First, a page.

Monday, August 8, 2011

The All-American Diner

People often ask, "what food do you miss most?" There's any range of answers to that question depending on my day and mood. While not so much a "food", one of the eating experiences I do miss is going out for breakfast on a Saturday or Sunday morning. The concept of going to a restaurant or diner, sitting down with a newspaper, eating something not entirely healthy, and drinking a bottomless cup of coffee just hasn't taken off in India. Sunday, we found the closest thing.

Part of the issue is that it's just a "later" culture here; people stay up late, get up late, and before you know it the morning is gone. You can imagine our surprise when we were invited out for "brunch" with a co-worker and his wife and were asked if we could meet them at 10am. Nothing starts at 10am in India. (Note, the Sunday brunches in India that we've been known to frequent start at 1pm and consist of foods like sushi, crab legs, and momo's; not exactly bacon and omelets).

That changed on Sunday when we went to The All-American Diner at the India Habitat Centre. For all intents and purposes, they've recreated exactly what the name would imply. Unlike so many restaurants in India that try and serve a little bit of everything and don't really master anything, this diner had a purpose. Omelets and bacon? Yep. Burgers and fries? Yep. Nope. Malts and shakes? Yep. Hot dogs and onion rings? Yep. Murgh malai tikka and pasta? Nope.
Reminded me a little of a Steak and Shake on the inside
I was shocked to find a place that was not only full by 10am but required us to wait at least 30 minutes to get a table. Overall, the food was really good. I went with a "Sante Fe Skillet", which wasn't exactly what you'd get in the US (it was scrambled eggs with green chilis, chicken sausage, and a hash brown); however, I've got to admit it was the best breakfast food I've had in India. Lindsay had some sort of omelet and declared it the best she's had as well. I think she was relieved to not have to order the omelet "well done" (which is usually the case when ordering at a hotel else you end up with an egg dish that's cooked on the outside and still liquid on the inside).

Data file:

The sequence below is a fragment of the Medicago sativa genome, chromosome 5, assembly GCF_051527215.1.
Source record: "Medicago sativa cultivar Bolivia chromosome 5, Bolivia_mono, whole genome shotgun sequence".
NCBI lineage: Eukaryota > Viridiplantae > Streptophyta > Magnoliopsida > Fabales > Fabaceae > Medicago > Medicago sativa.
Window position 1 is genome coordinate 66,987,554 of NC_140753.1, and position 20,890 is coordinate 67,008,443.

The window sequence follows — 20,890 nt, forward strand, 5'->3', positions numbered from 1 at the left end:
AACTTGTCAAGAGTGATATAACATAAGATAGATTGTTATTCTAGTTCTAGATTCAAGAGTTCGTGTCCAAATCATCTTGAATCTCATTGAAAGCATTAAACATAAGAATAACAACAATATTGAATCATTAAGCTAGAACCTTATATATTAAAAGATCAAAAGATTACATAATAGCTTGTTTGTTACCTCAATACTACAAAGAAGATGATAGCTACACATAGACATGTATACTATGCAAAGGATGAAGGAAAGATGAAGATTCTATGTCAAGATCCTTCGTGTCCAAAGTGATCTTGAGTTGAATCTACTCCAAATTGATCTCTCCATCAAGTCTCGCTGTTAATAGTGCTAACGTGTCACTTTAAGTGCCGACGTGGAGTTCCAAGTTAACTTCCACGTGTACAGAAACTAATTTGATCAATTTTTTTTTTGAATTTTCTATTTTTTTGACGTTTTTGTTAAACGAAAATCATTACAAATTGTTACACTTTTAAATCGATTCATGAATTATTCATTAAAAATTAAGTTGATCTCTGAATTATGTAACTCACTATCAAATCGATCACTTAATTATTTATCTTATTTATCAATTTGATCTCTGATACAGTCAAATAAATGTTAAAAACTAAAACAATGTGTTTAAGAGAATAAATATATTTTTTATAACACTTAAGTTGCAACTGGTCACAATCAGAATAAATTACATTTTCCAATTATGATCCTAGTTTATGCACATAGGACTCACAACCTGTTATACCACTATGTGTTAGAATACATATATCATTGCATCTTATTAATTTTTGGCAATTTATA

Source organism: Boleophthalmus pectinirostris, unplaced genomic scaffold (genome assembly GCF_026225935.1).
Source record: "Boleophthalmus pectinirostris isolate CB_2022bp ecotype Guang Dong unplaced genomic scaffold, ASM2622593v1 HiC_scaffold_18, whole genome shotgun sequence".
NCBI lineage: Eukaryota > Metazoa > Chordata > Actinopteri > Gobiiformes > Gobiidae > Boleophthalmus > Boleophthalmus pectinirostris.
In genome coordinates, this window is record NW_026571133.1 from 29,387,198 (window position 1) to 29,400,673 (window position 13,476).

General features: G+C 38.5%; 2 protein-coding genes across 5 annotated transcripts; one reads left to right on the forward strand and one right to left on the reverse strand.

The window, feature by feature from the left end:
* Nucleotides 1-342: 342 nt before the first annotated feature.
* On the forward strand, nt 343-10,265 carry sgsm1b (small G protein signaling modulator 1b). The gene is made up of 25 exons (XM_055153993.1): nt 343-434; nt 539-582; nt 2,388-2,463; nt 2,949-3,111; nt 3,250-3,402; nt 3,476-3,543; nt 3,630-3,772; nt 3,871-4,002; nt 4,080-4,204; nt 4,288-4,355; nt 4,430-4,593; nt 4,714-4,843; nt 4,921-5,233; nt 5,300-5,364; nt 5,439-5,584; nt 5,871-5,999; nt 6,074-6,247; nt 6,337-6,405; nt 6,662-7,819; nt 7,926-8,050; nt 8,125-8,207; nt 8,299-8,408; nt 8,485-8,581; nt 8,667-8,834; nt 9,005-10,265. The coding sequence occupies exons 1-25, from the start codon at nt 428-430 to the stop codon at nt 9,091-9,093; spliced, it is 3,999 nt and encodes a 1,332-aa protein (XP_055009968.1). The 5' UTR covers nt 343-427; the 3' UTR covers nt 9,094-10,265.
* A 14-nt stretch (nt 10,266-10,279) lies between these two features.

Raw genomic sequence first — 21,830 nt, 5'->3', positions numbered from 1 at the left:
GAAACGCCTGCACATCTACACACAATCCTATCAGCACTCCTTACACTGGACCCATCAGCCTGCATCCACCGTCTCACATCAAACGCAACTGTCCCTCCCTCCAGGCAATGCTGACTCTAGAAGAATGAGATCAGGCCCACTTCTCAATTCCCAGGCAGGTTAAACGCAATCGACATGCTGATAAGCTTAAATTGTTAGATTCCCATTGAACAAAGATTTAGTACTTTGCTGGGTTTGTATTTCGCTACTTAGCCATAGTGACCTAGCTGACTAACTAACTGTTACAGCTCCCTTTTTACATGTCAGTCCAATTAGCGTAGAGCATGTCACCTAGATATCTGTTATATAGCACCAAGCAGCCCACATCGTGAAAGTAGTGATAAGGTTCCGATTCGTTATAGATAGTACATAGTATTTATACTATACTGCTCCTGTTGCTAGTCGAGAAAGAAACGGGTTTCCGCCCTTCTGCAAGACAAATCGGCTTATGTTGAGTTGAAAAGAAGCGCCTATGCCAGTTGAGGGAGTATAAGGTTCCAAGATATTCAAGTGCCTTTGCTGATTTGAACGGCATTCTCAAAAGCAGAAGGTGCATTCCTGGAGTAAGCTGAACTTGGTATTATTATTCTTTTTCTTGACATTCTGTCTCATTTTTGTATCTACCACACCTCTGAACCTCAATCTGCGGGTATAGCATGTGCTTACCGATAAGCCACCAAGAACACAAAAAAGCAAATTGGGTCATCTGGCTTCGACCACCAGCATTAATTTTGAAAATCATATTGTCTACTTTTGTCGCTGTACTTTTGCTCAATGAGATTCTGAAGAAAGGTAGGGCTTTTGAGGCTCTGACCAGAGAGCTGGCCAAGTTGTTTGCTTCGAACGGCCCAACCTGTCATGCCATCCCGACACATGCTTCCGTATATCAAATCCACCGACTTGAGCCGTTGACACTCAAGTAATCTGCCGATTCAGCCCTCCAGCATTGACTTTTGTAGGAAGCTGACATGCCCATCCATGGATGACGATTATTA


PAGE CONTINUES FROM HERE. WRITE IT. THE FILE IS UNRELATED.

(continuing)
Sante Fe Skillet
In a country known for noise and chaos, the one thing the diner was missing was noise and chaos. There was no pushy waitress trying to turn as many tables as possible to increase her tips. There weren't lurkers hovering for the next open table. There weren't the sounds and smells of an open kitchen behind the stools. Even without that part of the experience, for what it was, The All-American Diner was as good an American restaurant in India as most Chinese restaurants probably are in the US that are trying to bring another cuisine halfway around the world. 


  1. Good to know! The old marketing gal from Manre (Saket malls) left to go to the All-American Diner, but we've yet to try it. We may have to do that now!

  2. During your two weeks back in the states was the food a 'shock' to your system? Think you will have any reverse "Delhi Belly" after returning?

  3. I like to think that whatever my stomach is ready for while here will only make be stronger. I didn't have issues at home in May, but strangely enough had more issues when I came back to Delhi from Ladakh in July. I think on the trek they were hyper-sensitive about hygiene (the guide really, really doesn't want people sick on the trek with anything food-bourne) and coming back to Delhi didn't agree with me.